Where do teachers and formal education fit into this experience? One does not simply learn to work effectively in a group immediately. The experience needs to be scaffolded and taught properly. If there is a road block, students need to have a mentor with experience to provide support, feedback, and advice. This, undoubtedly, is a job for a teacher or instructor. This concept is supported by TPACK. Teachers have specific and specialized content and pedagogical knowledge that is essential for student learning based on experiences and their own education. But that is not enough. Teachers also need to integrate technology into this framework thoughtfully and effectively. With help of TPACK Institutions can rethink teaching by “Representing four more knowledge bases teacher's applicable to teaching with technology” (TPACK, Mishra & Koehler, 2009). None of these, neither technology, content, or pedagogy, should be seen or approached as separate entities. “Effective technology integration for pedagogy around specific subject matter requires developing sensitivity to the dynamic, transactional relationship between these components of knowledge situated in unique contexts” (TPACK, Mishra & Koehler, 2009).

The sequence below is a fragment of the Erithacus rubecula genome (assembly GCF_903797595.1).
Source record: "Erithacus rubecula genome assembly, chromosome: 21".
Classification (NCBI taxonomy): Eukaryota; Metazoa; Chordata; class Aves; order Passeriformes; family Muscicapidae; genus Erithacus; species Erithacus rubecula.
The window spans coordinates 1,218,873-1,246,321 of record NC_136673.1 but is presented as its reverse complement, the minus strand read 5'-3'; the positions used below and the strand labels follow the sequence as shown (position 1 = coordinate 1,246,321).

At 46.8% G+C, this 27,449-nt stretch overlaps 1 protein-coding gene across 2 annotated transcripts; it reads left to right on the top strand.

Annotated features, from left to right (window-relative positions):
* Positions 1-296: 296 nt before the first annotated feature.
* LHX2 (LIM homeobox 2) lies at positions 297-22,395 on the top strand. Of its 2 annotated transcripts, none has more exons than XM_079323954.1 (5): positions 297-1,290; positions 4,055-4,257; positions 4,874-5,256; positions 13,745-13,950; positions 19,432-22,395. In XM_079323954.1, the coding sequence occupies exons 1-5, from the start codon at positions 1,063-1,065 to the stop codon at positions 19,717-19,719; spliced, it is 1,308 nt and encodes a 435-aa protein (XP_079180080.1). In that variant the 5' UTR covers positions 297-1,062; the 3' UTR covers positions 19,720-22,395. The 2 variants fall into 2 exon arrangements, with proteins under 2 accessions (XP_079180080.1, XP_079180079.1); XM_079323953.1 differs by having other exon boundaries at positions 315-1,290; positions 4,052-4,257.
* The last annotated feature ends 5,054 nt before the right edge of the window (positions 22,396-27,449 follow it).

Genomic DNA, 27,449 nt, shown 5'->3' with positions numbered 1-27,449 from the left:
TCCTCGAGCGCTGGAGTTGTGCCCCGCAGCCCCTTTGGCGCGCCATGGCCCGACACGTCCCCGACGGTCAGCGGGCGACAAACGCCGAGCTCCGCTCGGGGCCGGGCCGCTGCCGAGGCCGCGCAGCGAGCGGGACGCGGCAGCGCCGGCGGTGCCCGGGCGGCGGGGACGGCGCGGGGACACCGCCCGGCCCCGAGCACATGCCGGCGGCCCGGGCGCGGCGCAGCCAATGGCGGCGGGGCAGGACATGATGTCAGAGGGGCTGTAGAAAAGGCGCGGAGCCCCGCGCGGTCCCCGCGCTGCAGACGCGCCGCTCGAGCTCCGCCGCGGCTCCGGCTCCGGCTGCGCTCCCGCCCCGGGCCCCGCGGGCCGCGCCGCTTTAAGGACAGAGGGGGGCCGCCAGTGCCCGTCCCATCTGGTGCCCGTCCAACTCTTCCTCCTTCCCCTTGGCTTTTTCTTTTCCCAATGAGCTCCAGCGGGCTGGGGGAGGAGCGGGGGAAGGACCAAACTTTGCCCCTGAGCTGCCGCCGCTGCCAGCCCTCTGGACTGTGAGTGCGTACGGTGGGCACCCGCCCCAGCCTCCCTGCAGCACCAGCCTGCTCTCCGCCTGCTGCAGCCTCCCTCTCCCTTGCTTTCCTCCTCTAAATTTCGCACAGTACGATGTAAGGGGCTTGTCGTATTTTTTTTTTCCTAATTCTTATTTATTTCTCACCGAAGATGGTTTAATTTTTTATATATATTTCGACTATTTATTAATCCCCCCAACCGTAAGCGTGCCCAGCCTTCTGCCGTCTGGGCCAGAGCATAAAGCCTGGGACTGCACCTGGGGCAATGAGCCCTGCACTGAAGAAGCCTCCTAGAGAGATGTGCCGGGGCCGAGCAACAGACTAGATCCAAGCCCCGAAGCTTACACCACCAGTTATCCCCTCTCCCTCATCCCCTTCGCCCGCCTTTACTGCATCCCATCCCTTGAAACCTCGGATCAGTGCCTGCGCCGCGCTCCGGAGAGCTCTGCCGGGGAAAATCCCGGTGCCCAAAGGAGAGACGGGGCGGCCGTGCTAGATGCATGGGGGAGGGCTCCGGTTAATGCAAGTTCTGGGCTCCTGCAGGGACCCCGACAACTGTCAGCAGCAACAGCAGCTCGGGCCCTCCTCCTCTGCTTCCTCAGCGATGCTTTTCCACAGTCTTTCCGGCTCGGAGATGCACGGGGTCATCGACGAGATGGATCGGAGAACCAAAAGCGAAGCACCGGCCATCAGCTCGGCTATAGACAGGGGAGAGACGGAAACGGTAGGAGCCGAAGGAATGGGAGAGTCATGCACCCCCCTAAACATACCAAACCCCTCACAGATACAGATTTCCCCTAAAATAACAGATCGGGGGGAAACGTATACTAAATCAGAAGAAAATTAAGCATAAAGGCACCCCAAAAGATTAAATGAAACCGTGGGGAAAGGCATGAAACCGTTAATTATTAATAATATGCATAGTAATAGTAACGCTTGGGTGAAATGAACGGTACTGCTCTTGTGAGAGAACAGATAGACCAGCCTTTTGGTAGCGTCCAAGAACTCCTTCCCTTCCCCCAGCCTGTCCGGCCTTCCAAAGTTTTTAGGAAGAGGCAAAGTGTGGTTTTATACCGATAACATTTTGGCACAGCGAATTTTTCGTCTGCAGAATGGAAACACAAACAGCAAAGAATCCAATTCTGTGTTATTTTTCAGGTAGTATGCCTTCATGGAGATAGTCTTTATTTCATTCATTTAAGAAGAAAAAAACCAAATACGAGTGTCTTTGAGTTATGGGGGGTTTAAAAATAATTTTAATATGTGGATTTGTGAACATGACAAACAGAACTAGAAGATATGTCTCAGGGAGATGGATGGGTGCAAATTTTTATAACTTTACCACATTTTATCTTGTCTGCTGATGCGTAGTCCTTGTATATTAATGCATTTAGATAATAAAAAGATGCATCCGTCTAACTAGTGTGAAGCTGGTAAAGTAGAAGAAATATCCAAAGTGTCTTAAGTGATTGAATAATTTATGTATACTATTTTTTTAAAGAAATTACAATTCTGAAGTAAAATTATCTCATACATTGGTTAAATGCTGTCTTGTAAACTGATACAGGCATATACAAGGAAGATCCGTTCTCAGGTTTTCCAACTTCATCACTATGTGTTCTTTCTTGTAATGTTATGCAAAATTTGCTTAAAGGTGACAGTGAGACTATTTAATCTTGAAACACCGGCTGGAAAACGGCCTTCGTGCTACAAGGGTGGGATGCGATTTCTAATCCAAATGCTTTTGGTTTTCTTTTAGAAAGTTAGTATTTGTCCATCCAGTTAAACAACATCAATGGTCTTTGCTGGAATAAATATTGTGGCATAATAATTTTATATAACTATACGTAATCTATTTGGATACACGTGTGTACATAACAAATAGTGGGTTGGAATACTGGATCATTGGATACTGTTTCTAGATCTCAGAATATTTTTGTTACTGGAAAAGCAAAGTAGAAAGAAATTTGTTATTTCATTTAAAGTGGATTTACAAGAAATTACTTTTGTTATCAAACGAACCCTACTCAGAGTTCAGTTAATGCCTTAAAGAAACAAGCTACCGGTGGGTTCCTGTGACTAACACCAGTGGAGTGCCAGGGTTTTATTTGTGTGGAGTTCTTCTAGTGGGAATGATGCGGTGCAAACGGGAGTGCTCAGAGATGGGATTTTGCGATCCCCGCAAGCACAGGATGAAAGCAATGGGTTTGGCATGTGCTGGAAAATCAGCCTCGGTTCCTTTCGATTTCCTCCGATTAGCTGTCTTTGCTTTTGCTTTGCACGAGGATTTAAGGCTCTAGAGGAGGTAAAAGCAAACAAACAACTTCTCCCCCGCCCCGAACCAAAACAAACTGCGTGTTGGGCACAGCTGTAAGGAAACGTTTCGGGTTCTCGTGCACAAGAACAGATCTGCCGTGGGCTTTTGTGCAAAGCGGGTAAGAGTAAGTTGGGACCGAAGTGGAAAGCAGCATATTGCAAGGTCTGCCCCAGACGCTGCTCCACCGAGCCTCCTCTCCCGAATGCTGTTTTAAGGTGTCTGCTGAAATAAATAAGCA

By changing the classroom into a more collaborative environment in which students solve problems and do projects collaboratively, teachers can assume new roles and begin using technology to support these endeavors. Even in collaborative learning situations students still need opportunities to practice skills and procedures. Tools such as Khan Academy allow students the freedom to work at their own pace outside of school to learn and practice the procedures, allowing more time during class for collaboration with classmates. Khan Academy is supported by credible sources in one platform, allowing teachers to feel comfortable knowing their students are learning facts using technology. A teacher or instructor still helps curate the content, but it is not the sole purpose.